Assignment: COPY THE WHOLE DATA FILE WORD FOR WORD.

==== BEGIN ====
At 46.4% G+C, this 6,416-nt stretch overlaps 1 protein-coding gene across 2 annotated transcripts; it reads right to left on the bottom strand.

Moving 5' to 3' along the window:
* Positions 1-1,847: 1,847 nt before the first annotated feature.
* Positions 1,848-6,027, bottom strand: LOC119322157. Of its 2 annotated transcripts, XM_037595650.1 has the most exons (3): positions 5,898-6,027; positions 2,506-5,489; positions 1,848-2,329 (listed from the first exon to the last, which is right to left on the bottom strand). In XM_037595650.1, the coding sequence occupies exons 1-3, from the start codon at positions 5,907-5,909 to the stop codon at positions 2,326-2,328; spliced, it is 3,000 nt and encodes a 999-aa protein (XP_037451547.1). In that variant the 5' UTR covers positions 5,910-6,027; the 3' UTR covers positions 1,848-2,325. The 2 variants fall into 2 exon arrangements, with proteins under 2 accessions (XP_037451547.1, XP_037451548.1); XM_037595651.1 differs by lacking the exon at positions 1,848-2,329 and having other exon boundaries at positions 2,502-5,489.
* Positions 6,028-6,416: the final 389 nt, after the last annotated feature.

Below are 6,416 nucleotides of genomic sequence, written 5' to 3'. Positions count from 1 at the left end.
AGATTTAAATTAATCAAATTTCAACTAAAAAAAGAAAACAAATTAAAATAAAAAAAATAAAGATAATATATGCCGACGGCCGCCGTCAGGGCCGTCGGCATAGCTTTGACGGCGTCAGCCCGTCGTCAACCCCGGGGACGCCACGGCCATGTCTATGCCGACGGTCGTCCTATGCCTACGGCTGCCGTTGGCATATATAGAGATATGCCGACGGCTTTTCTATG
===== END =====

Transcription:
At 46.4% G+C, this 6,416-nt stretch overlaps 1 protein-coding gene across 2 annotated transcripts; it reads right to left on the bottom strand.

Moving 5' to 3' along the window:
* Positions 1-1,847: 1,847 nt before the first annotated feature.
* Positions 1,848-6,027, bottom strand: LOC119322157. Of its 2 annotated transcripts, XM_037595650.1 has the most exons (3): positions 5,898-6,027; positions 2,506-5,489; positions 1,848-2,329 (listed from the first exon to the last, which is right to left on the bottom strand). In XM_037595650.1, the coding sequence occupies exons 1-3, from the start codon at positions 5,907-5,909 to the stop codon at positions 2,326-2,328; spliced, it is 3,000 nt and encodes a 999-aa protein (XP_037451547.1). In that variant the 5' UTR covers positions 5,910-6,027; the 3' UTR covers positions 1,848-2,325. The 2 variants fall into 2 exon arrangements, with proteins under 2 accessions (XP_037451547.1, XP_037451548.1); XM_037595651.1 differs by lacking the exon at positions 1,848-2,329 and having other exon boundaries at positions 2,502-5,489.
* Positions 6,028-6,416: the final 389 nt, after the last annotated feature.

Below are 6,416 nucleotides of genomic sequence, written 5' to 3'. Positions count from 1 at the left end.
AGATTTAAATTAATCAAATTTCAACTAAAAAAAGAAAACAAATTAAAATAAAAAAAATAAAGATAATATATGCCGACGGCCGCCGTCAGGGCCGTCGGCATAGCTTTGACGGCGTCAGCCCGTCGTCAACCCCGGGGACGCCACGGCCATGTCTATGCCGACGGTCGTCCTATGCCTACGGCTGCCGTTGGCATATATAGAGATATGCCGACGGCTTTTCTATG